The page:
How dinosaurs got world's longest necks
Hollow neck bones made it possible for the largest of all dinosaurs to evolve necks longer than any other creature that has ever lived, researchers have suggested. They said sauropods, the plant-eating dinosaurs...india Updated: Feb 27, 2013 19:07 IST
Hollow neck bones made it possible for the largest of all dinosaurs to evolve necks longer than any other creature that has ever lived, researchers have suggested.
They said sauropods, the plant-eating dinosaurs, had by far the longest necks of any known animal, Fox News reported.
Their necks reached up to 50 feet in length, six times longer than that of the current world-record holder, the giraffe, and at least five times longer than those of any other animal that has lived on land.
Sauropods were really stupidly, absurdly oversized. They were 10 times bigger than elephants. In fact they were the size of walking whales, said researcher Michael Taylor, a vertebrate paleontologist at the University of Bristol in England.
To find out how sauropod necks could get so long, scientists analyzed other long-necked creatures and compared sauropod anatomy with that of the dinosaurs'' nearest living relatives, the birds and crocodilians.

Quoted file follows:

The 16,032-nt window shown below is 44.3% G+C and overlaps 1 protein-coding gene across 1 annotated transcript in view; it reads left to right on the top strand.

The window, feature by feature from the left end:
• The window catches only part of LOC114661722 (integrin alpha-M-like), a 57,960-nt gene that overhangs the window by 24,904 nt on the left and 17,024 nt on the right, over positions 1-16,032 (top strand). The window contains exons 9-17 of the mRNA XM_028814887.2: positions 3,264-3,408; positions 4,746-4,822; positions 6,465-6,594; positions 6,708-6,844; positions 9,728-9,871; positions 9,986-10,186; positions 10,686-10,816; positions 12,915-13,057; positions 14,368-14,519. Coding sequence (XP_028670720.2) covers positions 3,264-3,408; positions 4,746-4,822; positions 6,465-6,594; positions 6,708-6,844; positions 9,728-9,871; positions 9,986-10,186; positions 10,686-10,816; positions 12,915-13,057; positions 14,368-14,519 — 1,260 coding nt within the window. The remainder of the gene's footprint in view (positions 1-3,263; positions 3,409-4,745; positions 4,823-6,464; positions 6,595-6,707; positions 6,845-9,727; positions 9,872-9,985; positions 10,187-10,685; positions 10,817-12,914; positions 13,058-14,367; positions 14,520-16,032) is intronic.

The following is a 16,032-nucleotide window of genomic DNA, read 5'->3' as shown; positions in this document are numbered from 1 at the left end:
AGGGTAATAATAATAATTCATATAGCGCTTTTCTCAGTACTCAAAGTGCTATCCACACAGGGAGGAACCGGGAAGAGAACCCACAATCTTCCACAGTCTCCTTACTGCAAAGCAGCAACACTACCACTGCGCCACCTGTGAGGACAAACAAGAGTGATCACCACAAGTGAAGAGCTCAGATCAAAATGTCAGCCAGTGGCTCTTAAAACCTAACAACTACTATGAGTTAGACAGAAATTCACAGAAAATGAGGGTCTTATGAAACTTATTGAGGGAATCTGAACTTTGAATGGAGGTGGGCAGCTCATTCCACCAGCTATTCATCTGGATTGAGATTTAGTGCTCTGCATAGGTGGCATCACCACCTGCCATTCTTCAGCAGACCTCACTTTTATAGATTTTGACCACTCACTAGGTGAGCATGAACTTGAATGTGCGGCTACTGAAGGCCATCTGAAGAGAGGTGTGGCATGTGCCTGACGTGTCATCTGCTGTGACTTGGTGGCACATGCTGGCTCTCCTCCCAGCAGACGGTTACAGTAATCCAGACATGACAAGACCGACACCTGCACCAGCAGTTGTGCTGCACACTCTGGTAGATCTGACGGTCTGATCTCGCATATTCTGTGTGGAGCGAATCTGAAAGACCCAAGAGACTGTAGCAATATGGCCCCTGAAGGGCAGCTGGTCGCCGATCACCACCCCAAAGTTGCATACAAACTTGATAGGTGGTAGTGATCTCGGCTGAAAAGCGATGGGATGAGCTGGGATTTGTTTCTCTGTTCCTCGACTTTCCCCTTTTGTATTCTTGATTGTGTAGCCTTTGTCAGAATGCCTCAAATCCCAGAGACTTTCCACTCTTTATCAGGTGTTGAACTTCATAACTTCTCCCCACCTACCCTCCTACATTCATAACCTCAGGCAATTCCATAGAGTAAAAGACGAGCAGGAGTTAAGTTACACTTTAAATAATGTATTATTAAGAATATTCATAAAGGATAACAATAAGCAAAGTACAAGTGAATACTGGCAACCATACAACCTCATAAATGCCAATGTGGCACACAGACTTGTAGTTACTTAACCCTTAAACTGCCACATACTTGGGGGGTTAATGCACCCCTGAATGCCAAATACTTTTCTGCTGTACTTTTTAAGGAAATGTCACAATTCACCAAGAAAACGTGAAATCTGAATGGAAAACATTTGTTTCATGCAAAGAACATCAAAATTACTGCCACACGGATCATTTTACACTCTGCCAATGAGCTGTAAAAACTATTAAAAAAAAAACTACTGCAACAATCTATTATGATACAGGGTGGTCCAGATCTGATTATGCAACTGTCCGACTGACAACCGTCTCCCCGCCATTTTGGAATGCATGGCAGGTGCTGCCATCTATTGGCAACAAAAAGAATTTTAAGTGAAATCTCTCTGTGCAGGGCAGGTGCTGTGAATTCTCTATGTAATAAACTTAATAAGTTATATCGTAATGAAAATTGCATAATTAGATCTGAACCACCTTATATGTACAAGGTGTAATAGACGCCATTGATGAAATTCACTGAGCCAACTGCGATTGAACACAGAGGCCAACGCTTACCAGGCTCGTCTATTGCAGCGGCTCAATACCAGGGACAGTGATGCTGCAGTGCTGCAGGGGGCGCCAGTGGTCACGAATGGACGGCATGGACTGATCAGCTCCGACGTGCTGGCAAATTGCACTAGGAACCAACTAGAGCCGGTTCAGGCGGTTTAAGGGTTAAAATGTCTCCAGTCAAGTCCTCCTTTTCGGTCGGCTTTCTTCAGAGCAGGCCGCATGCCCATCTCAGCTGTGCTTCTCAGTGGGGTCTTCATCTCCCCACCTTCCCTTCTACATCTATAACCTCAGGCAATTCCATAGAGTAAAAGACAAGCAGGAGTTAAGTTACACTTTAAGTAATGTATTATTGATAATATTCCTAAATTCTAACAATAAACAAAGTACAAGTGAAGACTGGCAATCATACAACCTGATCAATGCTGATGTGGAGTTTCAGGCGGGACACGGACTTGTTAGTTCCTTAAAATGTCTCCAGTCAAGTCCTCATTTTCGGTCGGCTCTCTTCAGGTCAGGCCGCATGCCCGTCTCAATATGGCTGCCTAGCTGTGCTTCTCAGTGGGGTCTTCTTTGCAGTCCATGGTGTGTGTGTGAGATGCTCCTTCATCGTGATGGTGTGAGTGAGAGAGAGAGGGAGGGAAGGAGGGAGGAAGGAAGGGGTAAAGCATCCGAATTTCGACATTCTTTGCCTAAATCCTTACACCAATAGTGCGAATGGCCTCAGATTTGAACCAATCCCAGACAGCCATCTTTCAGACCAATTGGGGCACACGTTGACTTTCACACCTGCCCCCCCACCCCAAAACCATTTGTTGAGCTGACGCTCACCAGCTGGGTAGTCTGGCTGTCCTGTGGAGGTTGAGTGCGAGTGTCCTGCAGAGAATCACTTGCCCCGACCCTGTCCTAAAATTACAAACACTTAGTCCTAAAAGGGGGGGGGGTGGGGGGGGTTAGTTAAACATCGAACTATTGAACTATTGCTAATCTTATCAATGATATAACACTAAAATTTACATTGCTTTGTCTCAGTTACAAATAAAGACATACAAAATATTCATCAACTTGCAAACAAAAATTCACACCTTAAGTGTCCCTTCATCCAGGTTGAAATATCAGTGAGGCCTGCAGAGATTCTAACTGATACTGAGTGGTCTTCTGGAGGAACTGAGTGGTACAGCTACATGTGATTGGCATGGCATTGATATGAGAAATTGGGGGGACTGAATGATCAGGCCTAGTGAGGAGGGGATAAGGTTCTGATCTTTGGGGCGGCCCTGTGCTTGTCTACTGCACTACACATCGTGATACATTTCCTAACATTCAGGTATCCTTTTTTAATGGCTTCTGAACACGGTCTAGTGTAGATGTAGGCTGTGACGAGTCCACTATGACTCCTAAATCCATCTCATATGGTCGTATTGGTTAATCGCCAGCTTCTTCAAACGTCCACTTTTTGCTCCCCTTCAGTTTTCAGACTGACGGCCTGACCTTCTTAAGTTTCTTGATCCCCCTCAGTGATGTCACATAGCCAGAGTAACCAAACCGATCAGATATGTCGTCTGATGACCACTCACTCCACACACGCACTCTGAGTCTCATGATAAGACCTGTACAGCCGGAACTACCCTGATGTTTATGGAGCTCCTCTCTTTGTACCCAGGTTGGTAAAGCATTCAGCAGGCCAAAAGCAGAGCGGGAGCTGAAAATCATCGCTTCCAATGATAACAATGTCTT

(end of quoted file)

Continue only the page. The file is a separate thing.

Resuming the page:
In their study, Taylor and his colleagues found that the neck bones of sauropods possessed a number of traits that supported such long necks.
For instance, air often made up 60 percent of these animals'' necks, with some as light as birds'' bones, making it easier to support long chains of the bones. The muscles, tendons and ligaments were also positioned around these vertebrae in a way that helped maximize leverage, making neck movements more efficient.
In addition, the dinosaurs'' giant torsos and four-legged stances helped provide a stable platform for their necks. In contrast, giraffes have relatively small torsos, while ostriches have two-legged stances.
Sauropods also had plenty of neck vertebrae, up to 19. In contrast, nearly all mammals have no more than seven, from mice to whales to giraffes, limiting how long their necks can get. (The only exceptions among mammals are sloths and aquatic mammals known as sirenians, such as manatees.)
Moreover, while pterosaur Arambourgiania had a relatively giant head with long, spear-like jaws that it likely used to help capture prey, sauropods had small, light heads that were easy to support.
Scientists have proposed three theories to explain why sauropods evolved such long necks.
They suggested that some of the dinosaurs might have used their long necks to feed on high leaves, like giraffes do. Others may have used their necks to graze on large swaths of vegetation by sweeping the ground side to side like geese do. This helped them make the most out of every step, which would be a big deal for such heavy creatures.
Scientists have also suggested that long necks may have been sexually attractive, therefore driving the evolution of ever-longer necks; however, Taylor and his colleagues have found no evidence this was the case.
In the future, Taylor and Wedel plan to delve even deeper into the mysteries of sauropod necks.
For instance, Apatosaurus, formerly known as Brontosaurus, had "really sensationally strange neck vertebrae," Taylor said.
The scientists suspect the necks of Apatosaurus were used for "combat between males - fighting over women, of course."
Their study results have been published in the journal PeerJ.